If you live near Middlebury College, you’ve probably witnessed a rousing performance by François Clemmons. The self-described “DivaMan” wows crowds every January with melodic renditions of American Negro spirituals. Come summer, he sings in multiple tongues for students of the Middlebury language schools.
Clemmons’ silky pipes are well known to local listeners. Now the college’s 63-year-old Twilight Scholar and artist-in-residence says he’s honing his literary chops on a slew of new manuscripts.
The first, a children’s fable called Little ButterCup & The Majic Cane, takes place in the Republic of Benin and will be published by Rochester-based Schenkman Books. Clemmons says the book’s central figure is a young musician who “seduces” an angry lion. Its wise narrator is modeled on Clemmons’ grandfather.
As ButterCup heads to press, Clemmons is busy with four other projects. First is a collection of poems he workshopped at the Bread Loaf Writers’ Conference. Clemmons is also penning a history of the American Negro spiritual — a project inspired by a class he teaches on the subject. Another work in progress, DivaMan’s 100 Meditations for an Extrovert, offers inspirational vignettes for folks who “have trouble being quiet.” As if that weren’t enough, Clemmons says he’s almost done with a dense autobiography called A Song in My Soul.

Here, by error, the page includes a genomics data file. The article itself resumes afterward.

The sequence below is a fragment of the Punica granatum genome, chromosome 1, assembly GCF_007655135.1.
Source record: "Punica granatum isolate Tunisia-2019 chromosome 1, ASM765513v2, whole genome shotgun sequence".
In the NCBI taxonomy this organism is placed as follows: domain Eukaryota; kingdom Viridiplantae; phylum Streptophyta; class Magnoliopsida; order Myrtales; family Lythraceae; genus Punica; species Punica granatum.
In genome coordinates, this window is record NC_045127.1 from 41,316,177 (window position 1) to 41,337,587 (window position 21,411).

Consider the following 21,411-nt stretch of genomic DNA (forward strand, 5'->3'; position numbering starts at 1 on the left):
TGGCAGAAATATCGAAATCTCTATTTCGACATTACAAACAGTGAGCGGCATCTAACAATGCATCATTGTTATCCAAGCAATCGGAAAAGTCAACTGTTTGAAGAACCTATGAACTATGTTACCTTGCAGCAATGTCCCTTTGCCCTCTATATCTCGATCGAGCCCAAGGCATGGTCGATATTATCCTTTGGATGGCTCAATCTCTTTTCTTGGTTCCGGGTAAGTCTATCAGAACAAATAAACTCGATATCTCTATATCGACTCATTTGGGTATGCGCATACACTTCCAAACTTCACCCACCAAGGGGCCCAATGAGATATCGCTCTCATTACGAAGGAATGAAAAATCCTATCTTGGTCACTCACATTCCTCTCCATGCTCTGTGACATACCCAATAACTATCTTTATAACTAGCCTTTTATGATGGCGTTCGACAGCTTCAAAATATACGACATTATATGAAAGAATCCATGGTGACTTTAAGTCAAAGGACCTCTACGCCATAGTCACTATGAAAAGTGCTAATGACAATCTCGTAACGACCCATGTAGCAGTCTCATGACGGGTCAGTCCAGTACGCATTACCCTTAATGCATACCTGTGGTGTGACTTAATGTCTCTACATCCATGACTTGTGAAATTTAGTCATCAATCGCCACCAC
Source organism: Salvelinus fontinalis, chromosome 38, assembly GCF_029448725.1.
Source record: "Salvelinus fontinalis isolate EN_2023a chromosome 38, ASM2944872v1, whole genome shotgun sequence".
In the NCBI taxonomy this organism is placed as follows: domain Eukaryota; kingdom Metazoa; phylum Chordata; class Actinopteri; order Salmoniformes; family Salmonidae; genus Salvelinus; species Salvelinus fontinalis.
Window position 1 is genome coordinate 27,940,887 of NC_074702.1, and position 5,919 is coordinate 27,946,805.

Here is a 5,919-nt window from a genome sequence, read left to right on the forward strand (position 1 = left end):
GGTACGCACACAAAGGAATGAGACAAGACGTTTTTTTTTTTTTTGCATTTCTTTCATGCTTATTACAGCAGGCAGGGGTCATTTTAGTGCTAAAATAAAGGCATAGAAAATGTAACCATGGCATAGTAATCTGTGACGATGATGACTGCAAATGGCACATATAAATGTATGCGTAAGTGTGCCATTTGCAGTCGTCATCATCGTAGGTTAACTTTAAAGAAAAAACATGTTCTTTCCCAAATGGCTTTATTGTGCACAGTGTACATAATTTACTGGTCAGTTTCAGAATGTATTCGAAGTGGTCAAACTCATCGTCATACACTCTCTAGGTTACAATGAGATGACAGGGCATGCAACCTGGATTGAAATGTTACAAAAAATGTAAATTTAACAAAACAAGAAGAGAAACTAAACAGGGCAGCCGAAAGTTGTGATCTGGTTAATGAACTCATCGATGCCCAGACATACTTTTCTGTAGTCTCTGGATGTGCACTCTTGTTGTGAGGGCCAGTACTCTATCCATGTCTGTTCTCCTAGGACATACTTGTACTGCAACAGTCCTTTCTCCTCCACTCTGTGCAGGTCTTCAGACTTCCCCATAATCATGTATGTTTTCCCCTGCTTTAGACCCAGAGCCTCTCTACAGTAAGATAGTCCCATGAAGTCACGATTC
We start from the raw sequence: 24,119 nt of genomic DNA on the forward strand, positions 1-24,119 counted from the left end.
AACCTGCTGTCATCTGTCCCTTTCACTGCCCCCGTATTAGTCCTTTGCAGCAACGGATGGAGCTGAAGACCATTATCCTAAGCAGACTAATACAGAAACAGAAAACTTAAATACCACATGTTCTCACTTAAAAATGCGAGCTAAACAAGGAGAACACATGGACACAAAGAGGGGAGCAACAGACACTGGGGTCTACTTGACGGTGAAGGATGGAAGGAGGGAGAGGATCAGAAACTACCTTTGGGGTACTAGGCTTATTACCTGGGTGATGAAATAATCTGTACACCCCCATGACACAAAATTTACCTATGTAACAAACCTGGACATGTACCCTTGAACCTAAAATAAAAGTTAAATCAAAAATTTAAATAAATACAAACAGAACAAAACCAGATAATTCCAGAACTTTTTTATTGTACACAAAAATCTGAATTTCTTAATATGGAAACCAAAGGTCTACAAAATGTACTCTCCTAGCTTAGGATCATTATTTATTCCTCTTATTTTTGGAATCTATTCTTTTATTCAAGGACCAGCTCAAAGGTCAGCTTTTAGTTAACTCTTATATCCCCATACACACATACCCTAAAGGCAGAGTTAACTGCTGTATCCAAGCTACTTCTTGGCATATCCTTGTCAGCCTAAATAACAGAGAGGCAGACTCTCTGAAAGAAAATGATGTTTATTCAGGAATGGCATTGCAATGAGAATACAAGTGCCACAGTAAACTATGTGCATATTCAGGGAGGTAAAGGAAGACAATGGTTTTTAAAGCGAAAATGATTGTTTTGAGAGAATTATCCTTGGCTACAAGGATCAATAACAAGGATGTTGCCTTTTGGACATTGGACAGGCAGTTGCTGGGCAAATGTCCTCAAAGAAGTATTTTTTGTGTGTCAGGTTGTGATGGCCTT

Half of that manuscript, which he started writing in 2004, documents his early life in Birmingham, Alabama. A child of sharecroppers, young Clemmons was troubled by his father’s violent streak and felt conflicted about being a homosexual member of the Baptist Church. The manuscript’s second half concerns his stint as a freelance artist in New York City. That’s where, in between professional singing gigs, he founded the Harlem Spiritual Ensemble and commuted to Pittsburgh for appearances on the popular children’s television show “Mr. Rogers’ Neighborhood.”
“It’s kind of a legacy statement,” Clemmons says of his autobiography. “I’ll be 64 in April, and I am beginning to be concerned about what message I’m leaving behind, what I’m saying to people about my life in America as a black, openly gay person.”
Brett Millier, who chairs Middlebury’s Department of English and American Literatures, has read the unpublished autobiography and thinks an editor could cut it in half. That said, she appreciates how Clemmons’ vernacular writing voice begs to be read aloud. “He has quite a fascinating life story,” Millier notes. “But he’s also willing to push at the edges of how we understand ourselves in relation to God, family and abstract categories like race and sexual orientation.”